Bestsellers, they can bring you so much joy… Or annoyance. The ins and outs of why something becomes a bestseller fascinate me, and I have learnt through the years that, usually, you either love or hate one. The “must read” to me signifies nothing. The fact that a lot of people has read something, does not make the book good. Which sounds like a very normal statement if you think about it, and yet I am not sure a lot of people are aware of this. I am going to take a couple of weeks on novels that are considered a “must read” and see what I made of them.
What is it about?
This is a very short novel by a Japanese author. It’s one of those with a flashy cover and a lot of good reviews by other authors and critics. I should probably have left it when I saw that Sally Rooney liked it (more on that later). This story follows Keiko, who is a full time employee at a Convenience Store in Tokyo. You might or might not know that convenience stores are very common in Japan, they are quite central to a Japanese person’s life. However, I did not know (even if it makes complete sense) that almost no one has a permanent job in a convenience store. A lot of the staff members are either very young, students and the like, who are there to make some small money while they are studying, or foreigners who can only get that job while in Japan. So Keiko is an exception, because she works full time in one of these places. She is what we could call “socially awkward” and the store with its fixed and immutable rules is a safe haven.
What makes it good?
I will not say that I hate this book, but I will say that the hype is unjustified. Some other contemporary stuff (hello, Mieko Kawakami) is much better written and much more interesting than this. You could call it a meditation on not fitting in (in a society where it is of the utmost importance fitting in). And yet, it left me cold. It’s not that it was necessarily bad, but I did not connect with the main character and I thought the story was a bit underdeveloped. Lazy, almost. A half interesting idea out of which came a novella that explores very briefly a deeply un-fascinating character, who even the author does not seem too interested in.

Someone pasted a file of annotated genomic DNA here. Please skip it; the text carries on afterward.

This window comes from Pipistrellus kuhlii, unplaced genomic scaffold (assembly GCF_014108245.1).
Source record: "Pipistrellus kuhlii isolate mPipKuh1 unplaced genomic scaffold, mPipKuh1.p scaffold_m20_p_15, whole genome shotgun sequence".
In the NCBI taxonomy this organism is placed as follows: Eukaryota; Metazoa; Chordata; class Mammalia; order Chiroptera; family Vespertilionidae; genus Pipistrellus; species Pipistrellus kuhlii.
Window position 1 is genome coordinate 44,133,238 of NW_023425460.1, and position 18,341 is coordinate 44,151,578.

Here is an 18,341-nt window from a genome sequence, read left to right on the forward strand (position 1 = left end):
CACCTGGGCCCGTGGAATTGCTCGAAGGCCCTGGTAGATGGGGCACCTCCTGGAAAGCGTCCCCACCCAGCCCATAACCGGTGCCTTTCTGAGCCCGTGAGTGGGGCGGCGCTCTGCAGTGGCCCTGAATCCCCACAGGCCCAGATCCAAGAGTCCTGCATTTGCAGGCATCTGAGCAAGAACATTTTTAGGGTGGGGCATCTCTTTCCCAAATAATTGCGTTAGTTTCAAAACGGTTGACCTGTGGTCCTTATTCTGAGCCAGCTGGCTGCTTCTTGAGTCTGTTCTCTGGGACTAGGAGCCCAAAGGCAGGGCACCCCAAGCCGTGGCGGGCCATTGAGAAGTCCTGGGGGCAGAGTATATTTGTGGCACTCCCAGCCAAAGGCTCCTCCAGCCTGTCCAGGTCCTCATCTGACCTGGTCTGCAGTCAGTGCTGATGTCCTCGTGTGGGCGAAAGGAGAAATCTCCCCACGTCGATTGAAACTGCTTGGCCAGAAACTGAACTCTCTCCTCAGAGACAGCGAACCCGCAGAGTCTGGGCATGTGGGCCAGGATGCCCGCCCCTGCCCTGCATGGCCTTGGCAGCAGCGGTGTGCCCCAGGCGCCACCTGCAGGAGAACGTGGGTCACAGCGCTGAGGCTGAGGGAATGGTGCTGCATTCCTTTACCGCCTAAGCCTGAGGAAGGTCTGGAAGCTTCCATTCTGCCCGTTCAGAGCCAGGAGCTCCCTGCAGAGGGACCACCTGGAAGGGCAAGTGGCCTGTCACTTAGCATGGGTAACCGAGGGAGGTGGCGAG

Once again, reading a translated Japanese book and express an opinion on its style can be quite difficult, but I have to put some trust in the concept of translating and so I will give it a go: nothing really stood up, the prose was quite trivial (because, I imagine, it wanted to be reflective of the main character’s thoughts and opinions and vision).
By the way, I spotted some translation mistakes (so evident that could not be unseen) in the edition I had that the overall feeling of “half-arsedness” was just enhanced.
A big, resounding “meh”. Fortunately, not much of my precious time was spent reading this one. With all the good Japanese literature out there, this pretentious and half baked attempt at being “edgy” left me quite cold. Disappointing.